By now, most regular visitors to Italy know that things like swimming in fountains and street drinking are not just frowned upon, but likely to land you with a fine or a Daspo (temporary ban from the area).
But as Italian tourist hotspots struggle to manage overcrowding in peak season, it seems that visitors are falling foul of local laws every other day.
Simply being polite and considerate should usually be enough to keep you out of trouble in Italy. But even the most well-meaning visitor could fall foul of some rules, which were either enforced recently in response to issues with overtourism or brought in many years ago and never abolished.
So here’s a quick look at what NOT to do if you want to avoid any trouble on your next trip.
Bring a wheelie suitcase
Ever heard the sound of a dozen wheeled suitcases rolling down a cobbled street in Rome? If so, you might understand why the capital, and Venice, have decided to ban luggage on wheels from their city centres (and don’t even think of hauling one up or down the Spanish Steps).
Local authorities in the popular seaside destination of Cinque Terre have begged visitors to stop wearing flip-flops on its hiking trails, which many visitors don’t realise are pretty rugged. Tired of having to call out the emergency services to rescue stranded tourists, authorities are now handing out fines ranging from €50 to €2,500 to anyone caught endangering themselves with a poor choice of footwear.
Eat on the go
You’ll rarely see image-conscious Italians eating snacks while walking, or ordering a (heaven forbid) takeout coffee. Taking the time to sit down and eat or drink “properly” is of huge importance. But in Florence, snacking on the streets is actually banned.
Florentines’ intense dislike of seeing tourists munching slices of pizza as they walk means you could be fined for eating on the go on certain streets in the historic centre at mealtimes, when the city says everyone should be sitting down to enjoy their food. You can be fined up to €500 for flouting the law.
Eat in the wrong place
And don’t think that you can sit down to enjoy your panino just anywhere. “Slovenly eating” on or near Rome’s historic fountains at any time of day can land you in serious trouble under recently-passed laws, and anyone caught picnicking on the streets of Venice can also expect a hefty fine.
Make your own coffee
Two backpackers were fined a whopping €900 recently in Venice for brewing a morning coffee at the foot of the Rialto bridge. Locals weren’t impressed by the visitors setting up a camping stove next to the world-famous monument, and called the police – though some of our readers commented that the real “crime” here was bringing their own coffee to Italy.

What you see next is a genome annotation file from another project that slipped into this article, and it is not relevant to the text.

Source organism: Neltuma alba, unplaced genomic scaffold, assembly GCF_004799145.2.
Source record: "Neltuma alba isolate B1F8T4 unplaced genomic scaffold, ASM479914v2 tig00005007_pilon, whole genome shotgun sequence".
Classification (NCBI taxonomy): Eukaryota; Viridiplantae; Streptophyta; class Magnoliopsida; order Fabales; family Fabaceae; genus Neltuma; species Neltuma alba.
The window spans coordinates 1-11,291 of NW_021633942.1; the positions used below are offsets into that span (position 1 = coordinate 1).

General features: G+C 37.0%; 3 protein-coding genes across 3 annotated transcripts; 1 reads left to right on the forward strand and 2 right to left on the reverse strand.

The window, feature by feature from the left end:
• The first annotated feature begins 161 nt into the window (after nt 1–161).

Sardinia has cracked down on “sand theft” in an effort to protect its fragile environment. You might never have thought of it, but there are people who take sand home from beaches as souvenirs – while plenty more accidentally take it home on their clothes or beach towels. Anyone found smuggling sand in their suitcases can now be fined up to €3,000 – and one couple who tried to take a whopping 40kg of sand home with them now face jail time.
Swim in a canal
Several people have found themselves in trouble with police in the past few years after going for a swim in Venice’s canals on a hot summer’s day. Think dipping a toe in won’t cause any harm? Putting your feet in is banned, too.
Cool off in a fountain
It might look tempting in Rome’s summer heat, but there have been around a dozen reports of tourists being fined up to €450 this year alone after taking a refreshing dip in one of Rome’s historic fountains. And we definitely don’t recommend skinny-dipping in central Milan.
Photo: Vincenzo Pinto/AFP
Use a drinking fountain incorrectly
Rome has another type of fountain: those spouting fresh drinking water. But using them improperly – putting your mouth to the tap, or even washing your feet in them – can incur the wrath of locals and also land you with a fine.
Sit on the steps
Sitting on Rome’s famous Spanish Steps was, until very recently, a very typical thing to do on a summer evening in the city. But a new law makes this a thing of the past. It’s now prohibited to sit on the historic steps, which were built in the 1700s and recently restored at a cost of 1.5 million euros.
Ride a bike
In Venice’s usually crowded city centre, riding a bike, or even walking with a bike, is now banned.
Wear a swimsuit
Italians regularly complain about visitors to cities dressing as if they’re at the beach. But under new rules, Venice has completely banned swimwear and sunbathing in the centre – and walking around shirtless (or topless) in Venice or Rome will get you in trouble, too.
Feed the pigeons
Another one from rule-heavy Venice: this favourite pastime of tourists everywhere could get you into big trouble in the canal city.
Use a “love lock”
The idea of writing your initials on a padlock and affixing it to a bridge was made popular by instagrammers everywhere from Prague to Paris. Many European cities have cracked down on it now after damage to historic bridges – and Rome and Venice are among them.
Just in case you were going to pack a pair of wooden clogs for your trip to Capri (and who wasn’t?) here’s a heads up: they’ve been banned on the island since 1960, for reasons we can only guess at.